5- I would defend Brad McQuaid. I think he proved that he believed in the game and that he had a vision. Debatable, but still personal, strong and competent. I’m sure that he saw the thing sinking from far away and still blindly continued to hope in some kind of external intervention to make the miracle. If they say he didn’t do shit in the last year of development, I would believe. But I don’t believe that he didn’t care about the game and that he was slacking. I just don’t believe in this drug-addicted image of Brad McQuaid, careless and hands-off his game.

6- Vanguard, once again, was a failure for *technical* execution first. Programming. Graphic engine. Server stability. Art and animations. Controls. Game design comes after those, and in that Post Mortem there’s no mention of those flaws, as if the game’s faults were all about high-level design. The game didn’t fail because of Game Design, it failed because it was a POS close to Shadowbane. It was broken. Not because the newbie quests weren’t written by senior designers, but because it ran poorly even on powerful hardware and yet looked awful. You need the basics to work, then you can think about the rest.

7- If Vanguard had a good technical execution but poor game design, it would have survived. Not a success, but something viable (see LOTRO, a game with zero ideas but good execution overall). So it’s the technical execution the most relevant aspect of Vanguard’s failure. And the one that is still ignored the most in discussions.

8- Brad McQuaid has responsibilities as he wasn’t just responsible of the game design, but of the project as a whole. Including the technical execution. In particular: you have to bargain between ambition and concrete possibilities. Especially if you are forming a brand new studios. Start small and improve from there. Aiming too high is another relevant factor behind Vanguard’s failure (and probably others on the horizon).

9- Let’s talk about something else. Thanks. This drama is now about as relevant as Glitchless’ Dawn and Dave Allen’s Horizon. I hope we are past that swamp and that we can expect and bitch on a different level of quality and competence. Good and interesting discussions for the genre are somewhere else.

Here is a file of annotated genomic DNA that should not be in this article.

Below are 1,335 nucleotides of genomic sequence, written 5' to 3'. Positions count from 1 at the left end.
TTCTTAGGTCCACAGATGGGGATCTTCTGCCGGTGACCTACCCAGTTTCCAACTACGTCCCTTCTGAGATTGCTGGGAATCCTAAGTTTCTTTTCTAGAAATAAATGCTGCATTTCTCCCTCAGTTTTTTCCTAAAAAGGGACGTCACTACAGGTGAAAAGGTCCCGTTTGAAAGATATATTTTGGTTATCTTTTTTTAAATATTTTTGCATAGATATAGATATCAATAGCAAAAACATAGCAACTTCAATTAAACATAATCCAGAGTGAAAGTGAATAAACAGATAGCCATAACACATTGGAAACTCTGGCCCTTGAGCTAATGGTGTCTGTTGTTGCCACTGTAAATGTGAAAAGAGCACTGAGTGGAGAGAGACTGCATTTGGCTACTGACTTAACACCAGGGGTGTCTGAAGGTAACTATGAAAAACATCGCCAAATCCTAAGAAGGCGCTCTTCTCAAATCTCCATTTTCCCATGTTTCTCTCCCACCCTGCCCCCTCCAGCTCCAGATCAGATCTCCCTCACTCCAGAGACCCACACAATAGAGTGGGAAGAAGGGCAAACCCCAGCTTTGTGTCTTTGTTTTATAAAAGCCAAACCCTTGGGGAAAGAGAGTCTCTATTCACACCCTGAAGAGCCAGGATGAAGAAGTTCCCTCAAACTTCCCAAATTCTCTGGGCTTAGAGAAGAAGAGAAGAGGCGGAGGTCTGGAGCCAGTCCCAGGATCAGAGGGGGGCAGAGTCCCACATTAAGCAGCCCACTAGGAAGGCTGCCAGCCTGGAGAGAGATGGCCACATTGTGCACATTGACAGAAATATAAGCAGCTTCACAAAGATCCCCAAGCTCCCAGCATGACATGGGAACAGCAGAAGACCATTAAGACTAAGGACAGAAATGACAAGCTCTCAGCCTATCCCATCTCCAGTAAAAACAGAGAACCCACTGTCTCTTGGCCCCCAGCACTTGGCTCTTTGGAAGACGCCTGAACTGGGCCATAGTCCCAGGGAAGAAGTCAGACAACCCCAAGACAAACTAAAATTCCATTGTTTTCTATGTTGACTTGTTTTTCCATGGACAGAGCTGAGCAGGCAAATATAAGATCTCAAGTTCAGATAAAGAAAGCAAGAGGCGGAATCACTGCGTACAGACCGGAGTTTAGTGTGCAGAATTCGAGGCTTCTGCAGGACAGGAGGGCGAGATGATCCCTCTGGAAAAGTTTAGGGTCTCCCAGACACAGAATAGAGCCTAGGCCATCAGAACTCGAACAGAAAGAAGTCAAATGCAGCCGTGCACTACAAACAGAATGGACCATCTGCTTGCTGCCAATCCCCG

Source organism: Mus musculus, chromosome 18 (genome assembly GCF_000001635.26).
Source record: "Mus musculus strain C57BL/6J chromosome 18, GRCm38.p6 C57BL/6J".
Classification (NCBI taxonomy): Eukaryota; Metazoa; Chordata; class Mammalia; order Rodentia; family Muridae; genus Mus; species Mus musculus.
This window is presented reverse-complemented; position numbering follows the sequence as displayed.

Posted in: Uncategorized | Tagged:

Monday Morning Bad Awakening

It’s all ultimately good news

Maybe. Depending on perspectives. But your credibility isn’t that high at present.

I’ll make a tighter quote-play than Krones:

SOE is in discussions with Sigil regarding the future of Vanguard and Sigil Games

Vanguard is doing decently but not as well as we hoped

SOE is going to be getting more involved with Sigil and Vanguard – our relationship is going to become even tighter – much tighter

When people start getting burned out of the Warcraft expansion (pardon the pun), we need to make sure that the game is more polished and will play on lower end machines

they think to themselves, “ah well, were I younger and had my life not changed, I’d give it a shot, but I just don’t have the time for another EQ with better graphics right now.”

there are arguably a lot of people who by mid to end of this year in the MMOG gamespace for whom Vanguard could potentially be very attractive

Yeah, arguably. Pretty much the same number of players who can find SWG attractive post-Raph.

SOE is now, objectively, a dock where MMO ships go wreck. Vanguard, SWG, Matrix Online, Planetside, EQ and, to a lesser extent, EQ2. With the years instead of growing resources, SOE has worn them out.